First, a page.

Judy Darley tells us about her father’s devastating memory loss, and the ways in which music helped ease the pain
The first ever National Memory Day is on Thursday 18 May 2017, flagging up the power of creativity for people affected by memory loss.
As more and more of us are set to see our parents and partners diminished through these illnesses, volunteer-run services such as Memory Cafés are proving increasingly crucial. They provide a chance to connect with others struggling with similar circumstances, as well as bringing moments of happiness not only to those afflicted but also to their families. Poetry, music and arts activities all play a role.
When my father, Philip, was diagnosed with semantic dementia, he told us about it with a note of relief in his voice. The deterioration would be slow, he assured us. His vocabulary and understanding of words would decrease, but over a matter of decades.
Then a few years went by and his confusion seemed broader, his mental state increasingly fogged. Still sharp enough to know something wasn’t right, he asked his doctor about Alzheimer’s Disease. The sadness in his voice as he admitted that his suspicions had been proven correct was hard to bear.
Judy with her father Philip
Within 12 months, my mum, sister and I had begun to lose him, or at least who we were to him. In a brutally short period he’d forgotten he ever had daughters or a wife at all. The house he and my mum had lived for 40 years in was the only constant – we’d become visiting strangers.
One day he asked me if he used to work with my dad. Something about me was familiar, but he wasn’t sure why.
Then he began to ask if he could go to go home. He wanted to know which bus to catch, seeming faintly alarmed that he didn’t know. I’m fairly convinced that what he wanted to reach was the period when things still made sense, rather than a physical place.
Next, he lost his sense of time. As day turned to night, he grew convinced he had a business meeting to get to, and that he was going to be late.
Sleepless, he roamed the house, growing increasingly determined. He removed panes of glass from windows, and tried to break down doors.
One morning he was gone. After a frantic hour, my mum found him lying in the garden close to a wall that led to a 20-foot drop. It transpired he’d climbed out of the ground floor window of the utility room, clambering over the washing machine to escape. The echoed refrain was how much worse it might have been.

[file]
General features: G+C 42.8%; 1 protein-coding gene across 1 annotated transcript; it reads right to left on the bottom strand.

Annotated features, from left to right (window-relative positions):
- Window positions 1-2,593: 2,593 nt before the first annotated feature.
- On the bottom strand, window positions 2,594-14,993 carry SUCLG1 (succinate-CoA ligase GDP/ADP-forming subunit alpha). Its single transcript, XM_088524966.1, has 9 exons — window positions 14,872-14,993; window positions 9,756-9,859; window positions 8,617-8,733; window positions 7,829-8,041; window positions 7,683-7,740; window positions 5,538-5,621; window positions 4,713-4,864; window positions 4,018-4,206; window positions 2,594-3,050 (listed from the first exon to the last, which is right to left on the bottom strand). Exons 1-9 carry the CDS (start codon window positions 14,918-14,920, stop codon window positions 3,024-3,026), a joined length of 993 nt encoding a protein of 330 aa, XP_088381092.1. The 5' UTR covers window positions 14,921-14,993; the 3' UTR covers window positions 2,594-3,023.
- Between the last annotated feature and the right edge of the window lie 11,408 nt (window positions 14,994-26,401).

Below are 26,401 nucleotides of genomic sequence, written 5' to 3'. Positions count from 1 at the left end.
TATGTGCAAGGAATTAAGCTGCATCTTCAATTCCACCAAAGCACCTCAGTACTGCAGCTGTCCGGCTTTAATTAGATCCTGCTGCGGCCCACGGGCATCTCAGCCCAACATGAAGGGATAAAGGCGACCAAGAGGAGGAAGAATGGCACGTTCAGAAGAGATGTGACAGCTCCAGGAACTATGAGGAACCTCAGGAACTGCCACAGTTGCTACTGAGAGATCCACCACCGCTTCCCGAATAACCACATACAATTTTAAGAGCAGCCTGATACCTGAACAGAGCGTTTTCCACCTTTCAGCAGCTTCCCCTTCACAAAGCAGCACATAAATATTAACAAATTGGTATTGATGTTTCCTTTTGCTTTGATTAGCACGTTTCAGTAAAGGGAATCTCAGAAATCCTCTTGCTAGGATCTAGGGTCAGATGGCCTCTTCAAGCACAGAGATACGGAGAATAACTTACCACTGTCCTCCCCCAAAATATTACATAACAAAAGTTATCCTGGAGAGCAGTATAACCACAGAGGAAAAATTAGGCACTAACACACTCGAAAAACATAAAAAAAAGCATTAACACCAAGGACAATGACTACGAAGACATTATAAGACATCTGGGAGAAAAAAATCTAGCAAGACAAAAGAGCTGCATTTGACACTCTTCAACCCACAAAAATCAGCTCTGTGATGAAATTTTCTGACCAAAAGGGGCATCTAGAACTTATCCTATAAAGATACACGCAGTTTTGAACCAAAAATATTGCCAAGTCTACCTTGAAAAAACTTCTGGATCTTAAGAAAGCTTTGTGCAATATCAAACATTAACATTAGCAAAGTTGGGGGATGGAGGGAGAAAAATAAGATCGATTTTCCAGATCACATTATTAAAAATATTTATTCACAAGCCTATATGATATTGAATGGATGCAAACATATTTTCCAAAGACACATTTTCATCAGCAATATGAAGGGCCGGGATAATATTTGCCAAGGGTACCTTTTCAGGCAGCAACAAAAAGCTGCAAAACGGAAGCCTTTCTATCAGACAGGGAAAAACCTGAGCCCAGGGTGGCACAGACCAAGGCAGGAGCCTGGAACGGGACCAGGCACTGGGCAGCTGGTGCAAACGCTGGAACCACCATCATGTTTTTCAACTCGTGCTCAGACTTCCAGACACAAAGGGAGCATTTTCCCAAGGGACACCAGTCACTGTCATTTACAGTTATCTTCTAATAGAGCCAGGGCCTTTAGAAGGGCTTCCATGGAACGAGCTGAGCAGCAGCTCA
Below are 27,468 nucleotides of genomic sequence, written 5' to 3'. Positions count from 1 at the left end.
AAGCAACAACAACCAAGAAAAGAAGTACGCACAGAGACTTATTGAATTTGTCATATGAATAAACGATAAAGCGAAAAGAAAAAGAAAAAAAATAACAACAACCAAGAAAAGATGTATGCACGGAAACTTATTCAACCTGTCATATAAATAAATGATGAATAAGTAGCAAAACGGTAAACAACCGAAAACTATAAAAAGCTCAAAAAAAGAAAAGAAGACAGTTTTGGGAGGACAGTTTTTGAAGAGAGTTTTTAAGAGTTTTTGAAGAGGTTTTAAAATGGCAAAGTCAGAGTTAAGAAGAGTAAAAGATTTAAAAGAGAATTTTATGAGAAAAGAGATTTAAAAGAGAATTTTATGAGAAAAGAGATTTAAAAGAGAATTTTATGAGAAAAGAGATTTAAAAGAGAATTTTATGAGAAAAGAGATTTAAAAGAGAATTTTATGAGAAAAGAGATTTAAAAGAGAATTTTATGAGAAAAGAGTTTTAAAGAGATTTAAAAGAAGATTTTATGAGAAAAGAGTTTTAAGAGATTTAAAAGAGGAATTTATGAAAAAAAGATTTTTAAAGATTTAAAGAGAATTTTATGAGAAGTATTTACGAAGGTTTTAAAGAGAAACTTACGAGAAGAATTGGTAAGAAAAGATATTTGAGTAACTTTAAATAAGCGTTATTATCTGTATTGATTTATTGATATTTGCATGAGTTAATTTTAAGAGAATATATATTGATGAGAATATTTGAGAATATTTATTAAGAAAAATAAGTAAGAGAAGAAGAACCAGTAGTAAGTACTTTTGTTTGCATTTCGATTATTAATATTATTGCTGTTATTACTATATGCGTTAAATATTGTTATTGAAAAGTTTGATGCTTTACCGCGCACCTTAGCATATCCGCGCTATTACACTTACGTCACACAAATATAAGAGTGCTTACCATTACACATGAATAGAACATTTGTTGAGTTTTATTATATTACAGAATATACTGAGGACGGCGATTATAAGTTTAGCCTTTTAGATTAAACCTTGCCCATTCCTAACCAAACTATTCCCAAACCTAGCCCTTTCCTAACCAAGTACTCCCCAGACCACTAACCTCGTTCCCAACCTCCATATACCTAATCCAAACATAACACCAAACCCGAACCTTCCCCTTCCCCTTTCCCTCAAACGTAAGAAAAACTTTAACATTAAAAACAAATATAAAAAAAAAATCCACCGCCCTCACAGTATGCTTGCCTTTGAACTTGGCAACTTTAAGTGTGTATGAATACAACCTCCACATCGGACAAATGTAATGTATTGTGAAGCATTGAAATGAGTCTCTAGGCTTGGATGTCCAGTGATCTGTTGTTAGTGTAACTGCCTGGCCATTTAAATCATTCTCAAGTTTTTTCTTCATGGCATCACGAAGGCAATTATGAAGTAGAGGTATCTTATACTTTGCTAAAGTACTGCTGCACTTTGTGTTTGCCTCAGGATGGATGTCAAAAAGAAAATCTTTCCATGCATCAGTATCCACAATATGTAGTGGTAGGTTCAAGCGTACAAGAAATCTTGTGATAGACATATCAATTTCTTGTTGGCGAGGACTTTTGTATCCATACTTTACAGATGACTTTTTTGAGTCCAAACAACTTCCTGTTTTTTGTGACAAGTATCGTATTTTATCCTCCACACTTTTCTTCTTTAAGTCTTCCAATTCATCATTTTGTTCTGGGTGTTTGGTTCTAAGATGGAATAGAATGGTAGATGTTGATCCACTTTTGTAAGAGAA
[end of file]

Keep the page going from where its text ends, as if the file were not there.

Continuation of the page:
Since January my father has lived at Osbourne Court, a care home just outside of Bristol. At last he’s safe, even if he is surrounded by people enduring some of the cruellest ailments of old age.
Some days and nights he paces the corridors, trying to reach somewhere he can’t articulate. On other occasions he sits dozing or having fragmented conversation with other residents who stray near. When I kiss his cheek, he thanks me politely, manners at a premium as always.
There are plans to enrich Dad’s life as we enter this new stage. It’s difficult to know what he will connect with, but classical music transcends memory and language. When he hears it playing on Radio 3, he’s moved to tears.
It gave me an idea. My dad was once a member of City of Bristol Choir. It gave him a huge amount of pleasure, until the day he realised he could no longer follow the music to sing. Even after that, he’d urge us to come to their concerts, and listen with a smile on him face.
It’s no longer possible to take my dad to concerts, but it is possible to bring concerts to my dad. I contacted Elizabeth Cunningham at the choir and Cheryl Wallace, the manager at Osbourne Court care home, and together we devised a plan.
On Friday 12 May, just under a week before the inaugural National Memory Day, twelve members of City of Bristol Choir arrived at Osbourne Court in Stoke Gifford.
The concert was beautiful – a resounding success. Alto, soprano, tenor and bass voices wound through the air, drawing our emotions after them. Classical choices included the spine-tingling Locus Iste by Anton Bruckner. Residents joined in with renditions of familiar songs such as Louis Armstrong’s ‘What A Wonderful World’ and Elvis Presley’s ‘Can’t Help Falling In Love With You‘. Dad may not have joined in, and his eyes may have been closed some of the time, but occasionally his hands moved to the music. Even if he wasn’t fully awake, the dreams he was having must have been filled with song, and at this point in his illness, that’s a small triumph.
Dementia is a difficult aspect of old age that many of us will face, either firsthand or through our loved ones. Memory Cafés can alleviate the distress early on, while groups such as City of Bristol Choir who bring their talents to care homes like Osbourne Court offer a chance to feel our spirits soar even in the most challenging chapters of life.
Featured image: City of Bristol Choir in 2006 © Judy Darley
About the author: Judy Darley is a fiction writer, poet and journalist whose work appears in magazines, anthologies and in her short story collection Remember Me To The Bees. She’s read her stories on BBC radio, in cafés, caves, an artist’s studio and a disused church. Judy blogs about art and creativity at SkyLightRain.com.